“Sprint confirms that it is in discussions with Tidal, the new music streaming platform launched earlier this week, to determine how to best to make the service available to its customers,” says a Sprint spokesperson. “It further clarifies that it has not made an investment in Tidal. We are working together in partnership for the vision of the common cause of reestablishing the value of music, it is NOT a financial investment or exclusive partnership.”
The Post also reported that an investment from Softbank would value Tidal at $250 million. In January, Jay Z made a $56 million takeover bid for Tidal’s Oslo-based parent company Aspiro, which was accepted in late March. The company’s equity stakes are currently held by Jay and 15 artist partners, the three major labels and Tidal’s employees. Vania Schlogel, Roc Nation’s chief investment officer and Tidal’s lead industry liaison, told Billboard this week that the company has been developing “a program to foster the careers of independent and emerging artists — that’s very important to the founding artists.”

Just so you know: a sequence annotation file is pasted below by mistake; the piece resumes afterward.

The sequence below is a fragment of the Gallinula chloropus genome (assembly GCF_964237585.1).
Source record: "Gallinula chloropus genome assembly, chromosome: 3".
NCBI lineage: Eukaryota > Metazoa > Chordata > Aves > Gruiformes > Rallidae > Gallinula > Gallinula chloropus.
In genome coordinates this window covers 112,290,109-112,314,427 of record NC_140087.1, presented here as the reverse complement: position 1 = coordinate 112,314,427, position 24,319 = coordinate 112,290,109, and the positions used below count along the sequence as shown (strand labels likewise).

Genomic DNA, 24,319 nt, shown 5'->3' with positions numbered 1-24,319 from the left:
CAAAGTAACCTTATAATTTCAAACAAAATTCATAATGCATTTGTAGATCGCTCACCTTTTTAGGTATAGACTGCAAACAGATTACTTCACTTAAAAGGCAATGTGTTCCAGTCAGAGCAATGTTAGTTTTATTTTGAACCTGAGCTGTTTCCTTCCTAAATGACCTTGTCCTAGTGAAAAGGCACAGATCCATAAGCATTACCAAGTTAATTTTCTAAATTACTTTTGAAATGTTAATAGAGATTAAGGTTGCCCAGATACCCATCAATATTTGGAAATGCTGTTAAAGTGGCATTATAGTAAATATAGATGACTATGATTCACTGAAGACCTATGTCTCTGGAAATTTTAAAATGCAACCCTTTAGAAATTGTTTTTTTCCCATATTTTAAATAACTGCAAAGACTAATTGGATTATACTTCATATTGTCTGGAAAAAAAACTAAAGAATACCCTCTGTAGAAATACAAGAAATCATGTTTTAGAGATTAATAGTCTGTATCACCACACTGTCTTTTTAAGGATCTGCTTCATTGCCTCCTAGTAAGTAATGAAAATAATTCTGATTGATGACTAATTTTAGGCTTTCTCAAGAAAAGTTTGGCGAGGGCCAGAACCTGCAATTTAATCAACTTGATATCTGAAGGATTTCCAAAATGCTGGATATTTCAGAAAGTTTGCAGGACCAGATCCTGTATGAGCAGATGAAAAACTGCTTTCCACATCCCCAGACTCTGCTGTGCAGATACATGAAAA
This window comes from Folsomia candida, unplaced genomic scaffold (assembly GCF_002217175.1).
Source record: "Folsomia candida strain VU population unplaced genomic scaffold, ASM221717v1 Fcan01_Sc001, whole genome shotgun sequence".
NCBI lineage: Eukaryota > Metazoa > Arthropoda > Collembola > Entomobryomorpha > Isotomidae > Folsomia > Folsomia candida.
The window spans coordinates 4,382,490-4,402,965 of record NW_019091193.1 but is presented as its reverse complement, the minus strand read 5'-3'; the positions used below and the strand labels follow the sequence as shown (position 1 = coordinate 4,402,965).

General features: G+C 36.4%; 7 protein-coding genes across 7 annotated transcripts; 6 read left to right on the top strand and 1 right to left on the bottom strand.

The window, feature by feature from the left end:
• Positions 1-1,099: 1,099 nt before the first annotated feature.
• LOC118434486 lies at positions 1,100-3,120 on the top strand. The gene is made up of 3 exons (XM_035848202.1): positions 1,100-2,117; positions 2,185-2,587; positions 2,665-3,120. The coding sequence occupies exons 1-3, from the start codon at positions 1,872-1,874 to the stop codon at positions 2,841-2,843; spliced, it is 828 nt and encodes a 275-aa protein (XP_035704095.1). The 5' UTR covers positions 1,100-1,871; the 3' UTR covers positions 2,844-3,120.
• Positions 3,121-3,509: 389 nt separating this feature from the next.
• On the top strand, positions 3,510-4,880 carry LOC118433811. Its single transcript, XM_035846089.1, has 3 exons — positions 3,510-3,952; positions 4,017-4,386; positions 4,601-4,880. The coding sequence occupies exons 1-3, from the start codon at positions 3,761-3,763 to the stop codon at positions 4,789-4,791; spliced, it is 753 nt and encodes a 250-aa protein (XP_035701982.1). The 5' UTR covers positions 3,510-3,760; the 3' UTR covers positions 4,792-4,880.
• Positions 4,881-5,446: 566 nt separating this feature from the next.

Though shares of the publicly traded Aspiro spiked by a reported 938% earlier this week upon the news of Jay Z’s involvement, the company’s stock ceased trading and was delisted from Nasdaq Stockholm on April 2, per a March 16 decision by the board of directors.
Tidal offers two paid-only subscription tiers, $9.99 for standard-definition audio and $19.99 for high-definition audio on subscriptions bought via the web. A 30% surcharge attached to in-app purchases through Apple iOS.